By Kate Southam
Employees aged over 60 take fewer sick days, are more adaptable and have lower turnover than other workers.
That’s the picture created by an analysis of aged care provider Bupa’s workforce where part timers aged 60 plus make up nearly 10 per cent of staff.
Bupa decided to carry out the analysis following the Federal Government’s announcement of a $1,000 bonus for organisations employing people aged over 50.
Many are questioning whether a bonus further stigmatises older workers or helps focus positive attention on age prejudice in the hiring process.
The bonus scheme starts from July 2012 and is available over four years to 10,000 employers but only if the 50-plus hire stays in the job for at least three months.
There are currently 7 million people in Australia aged over 50 out of the nation’s population of just over 22.3 million. The scheme forms a central plank of a $36 milliion Federal Government package to help older workers.
“We hope this new Government initiative will cause other businesses to also recognise the value of the older worker,” Bupa HR Manager Adam Bullock says.
“Almost ten percent of Bupa’s aged care workforce is over the age of 60 years and we are keen to add to the ranks of our older workers.”
“Looking at part time employees, the research found Bupa’s older workers valued their jobs and had a lower turnover rate as compared to younger staff.
“The older workers were also more reliable, with the 60+ age group taking fewer sick days compared to other age ranges.”
Alison Munroe of consulting firm Sageco told CareerOne.com.au that the government bonus would need to be easy for companies to apply for to make it attractive.
“If employers have to jump through hoops and end up spending more time and effort comparable to the $1,000 then it isn’t worth it,” she says.
Criteria would also have to be clear to ensure only genuine employers could access it, Ms Munroe says.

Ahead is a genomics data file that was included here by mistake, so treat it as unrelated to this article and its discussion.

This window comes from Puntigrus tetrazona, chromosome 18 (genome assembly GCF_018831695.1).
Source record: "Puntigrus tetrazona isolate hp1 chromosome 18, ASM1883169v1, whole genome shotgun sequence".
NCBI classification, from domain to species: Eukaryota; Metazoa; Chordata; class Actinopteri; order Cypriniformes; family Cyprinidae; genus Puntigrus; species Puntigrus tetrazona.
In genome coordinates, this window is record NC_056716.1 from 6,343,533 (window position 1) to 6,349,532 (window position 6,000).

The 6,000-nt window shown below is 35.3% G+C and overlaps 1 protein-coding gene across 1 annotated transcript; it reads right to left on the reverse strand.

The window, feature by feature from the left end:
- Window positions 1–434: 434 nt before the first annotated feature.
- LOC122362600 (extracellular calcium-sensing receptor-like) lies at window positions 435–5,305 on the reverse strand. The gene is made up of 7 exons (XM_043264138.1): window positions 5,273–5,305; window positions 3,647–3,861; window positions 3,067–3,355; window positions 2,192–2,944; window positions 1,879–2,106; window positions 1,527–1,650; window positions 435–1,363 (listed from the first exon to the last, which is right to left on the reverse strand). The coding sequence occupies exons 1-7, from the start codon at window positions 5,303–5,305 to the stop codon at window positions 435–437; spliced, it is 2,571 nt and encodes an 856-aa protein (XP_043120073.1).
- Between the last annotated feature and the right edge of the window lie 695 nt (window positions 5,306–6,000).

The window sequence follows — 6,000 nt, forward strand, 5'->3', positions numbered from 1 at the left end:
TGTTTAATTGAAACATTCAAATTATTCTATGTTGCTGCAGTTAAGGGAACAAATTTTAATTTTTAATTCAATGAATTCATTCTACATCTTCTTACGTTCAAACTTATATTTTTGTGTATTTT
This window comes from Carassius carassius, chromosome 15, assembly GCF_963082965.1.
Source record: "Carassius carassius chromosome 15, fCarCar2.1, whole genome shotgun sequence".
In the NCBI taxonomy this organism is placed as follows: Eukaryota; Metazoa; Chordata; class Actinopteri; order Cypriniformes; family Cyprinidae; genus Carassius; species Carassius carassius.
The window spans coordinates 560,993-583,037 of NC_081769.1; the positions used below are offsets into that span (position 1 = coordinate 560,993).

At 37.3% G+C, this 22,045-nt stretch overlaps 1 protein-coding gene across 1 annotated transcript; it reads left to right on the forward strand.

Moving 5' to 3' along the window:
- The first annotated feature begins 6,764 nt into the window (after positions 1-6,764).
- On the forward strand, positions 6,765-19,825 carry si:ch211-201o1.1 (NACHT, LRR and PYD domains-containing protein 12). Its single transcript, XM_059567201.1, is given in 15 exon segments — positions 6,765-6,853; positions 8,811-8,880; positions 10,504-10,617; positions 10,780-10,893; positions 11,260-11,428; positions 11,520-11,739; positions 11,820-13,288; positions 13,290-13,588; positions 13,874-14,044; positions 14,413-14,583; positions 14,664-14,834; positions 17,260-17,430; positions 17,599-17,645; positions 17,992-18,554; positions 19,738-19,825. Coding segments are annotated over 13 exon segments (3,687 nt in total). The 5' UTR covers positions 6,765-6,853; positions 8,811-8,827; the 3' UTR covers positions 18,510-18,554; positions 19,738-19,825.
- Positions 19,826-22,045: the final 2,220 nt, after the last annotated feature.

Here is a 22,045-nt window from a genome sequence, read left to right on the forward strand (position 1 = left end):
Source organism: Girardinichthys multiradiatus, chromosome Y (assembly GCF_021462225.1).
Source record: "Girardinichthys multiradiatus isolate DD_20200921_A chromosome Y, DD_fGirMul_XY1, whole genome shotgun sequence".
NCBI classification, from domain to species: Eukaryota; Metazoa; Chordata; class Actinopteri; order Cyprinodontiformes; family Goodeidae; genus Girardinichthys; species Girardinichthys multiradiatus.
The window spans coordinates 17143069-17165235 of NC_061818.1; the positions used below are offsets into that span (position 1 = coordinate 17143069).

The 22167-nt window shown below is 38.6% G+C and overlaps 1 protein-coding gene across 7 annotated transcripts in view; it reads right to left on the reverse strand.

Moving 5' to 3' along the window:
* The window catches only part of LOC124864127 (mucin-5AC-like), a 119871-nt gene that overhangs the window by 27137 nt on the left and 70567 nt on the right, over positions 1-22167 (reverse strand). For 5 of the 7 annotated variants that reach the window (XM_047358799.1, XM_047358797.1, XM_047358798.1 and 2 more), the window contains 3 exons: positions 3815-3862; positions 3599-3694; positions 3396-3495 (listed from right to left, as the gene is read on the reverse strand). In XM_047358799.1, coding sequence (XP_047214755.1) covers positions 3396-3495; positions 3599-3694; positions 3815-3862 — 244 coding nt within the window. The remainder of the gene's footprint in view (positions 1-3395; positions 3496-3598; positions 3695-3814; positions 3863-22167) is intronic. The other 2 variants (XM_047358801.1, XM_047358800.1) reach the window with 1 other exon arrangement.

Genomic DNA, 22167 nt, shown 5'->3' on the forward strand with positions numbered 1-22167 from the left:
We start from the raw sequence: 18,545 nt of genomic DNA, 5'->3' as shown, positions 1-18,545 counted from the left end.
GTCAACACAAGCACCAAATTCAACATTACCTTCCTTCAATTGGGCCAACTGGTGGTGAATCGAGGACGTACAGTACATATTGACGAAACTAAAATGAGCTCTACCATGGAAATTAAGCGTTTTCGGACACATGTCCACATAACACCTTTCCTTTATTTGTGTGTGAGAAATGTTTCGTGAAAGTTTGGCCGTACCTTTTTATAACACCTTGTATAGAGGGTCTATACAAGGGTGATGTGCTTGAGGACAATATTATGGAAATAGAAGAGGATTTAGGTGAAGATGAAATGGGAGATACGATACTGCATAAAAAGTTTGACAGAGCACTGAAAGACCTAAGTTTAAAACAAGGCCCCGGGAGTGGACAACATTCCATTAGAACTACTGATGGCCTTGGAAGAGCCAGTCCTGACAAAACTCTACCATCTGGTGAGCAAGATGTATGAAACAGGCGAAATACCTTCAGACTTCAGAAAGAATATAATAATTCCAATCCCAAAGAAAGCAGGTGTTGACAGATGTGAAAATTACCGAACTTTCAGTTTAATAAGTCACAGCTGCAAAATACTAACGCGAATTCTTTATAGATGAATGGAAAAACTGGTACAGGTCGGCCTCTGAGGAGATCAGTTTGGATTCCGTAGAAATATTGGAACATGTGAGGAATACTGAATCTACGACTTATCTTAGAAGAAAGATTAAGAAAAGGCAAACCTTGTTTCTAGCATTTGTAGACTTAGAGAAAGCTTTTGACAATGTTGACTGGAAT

Monash University aging expert Philip Taylor has told media that similar schemes elsewhere in the world have failed. The Council on the Ageing (COTA) welcomed the measures but described the funds as "modest".
COTA chief executive Ian Yates says more investment needs to be made in older workers instead of dumping them on “the employment scrap heap."
Australian Bureau of Statistics data shows the average duration of unemployment for 45-54 year olds is 52 weeks, rising to 75 weeks for those aged 55 and over, more than twice the average duration of unemployment for those under 45.
Productivity research estimates the cost of age prejudice at work costs the economy $10.8 billion a year. By the year 2050, 23 per cent of the population will be aged 65 and ready to retire. Today that figure is 14 per cent.
The bonus scheme follows the launch of the Corporate Champions program in 2010 for employers that invested in older workers but it is understood the scheme had a low take up rate.
The government commissioned a report, Realising the Economic Potential of Senior Australians, that it received last December but it is unclear whether many new insights were revealed.
Independent research shows older workers want part time options, greater access to training and a fairer assessment of their suitability when applying for jobs.
In an interview last October Bunnings boss John Gillam told The Australian why the hardware retail giant was such a big employer of older workers.
Bunnings has recruited about 2000 "team members" aged over 55 in the past five years, making the Wesfarmers-owned business one of the biggest employers of older Australians.
"We find they have patience and a depth of knowledge, and they love teaching the younger workers. The older workers generally command more respect," Mr Gillam told The Australian.
Bunnnings also places great emphasis on retaining older workers and has two employees aged in their 80s. The company would continue to employerecruit retirees bored at home or looking to top up retirement savings.
Mr Gillam says employers need to create permanent roles of 20 to 25 hours a week to best suit older workers.
CareerOne.com.au, April 2012.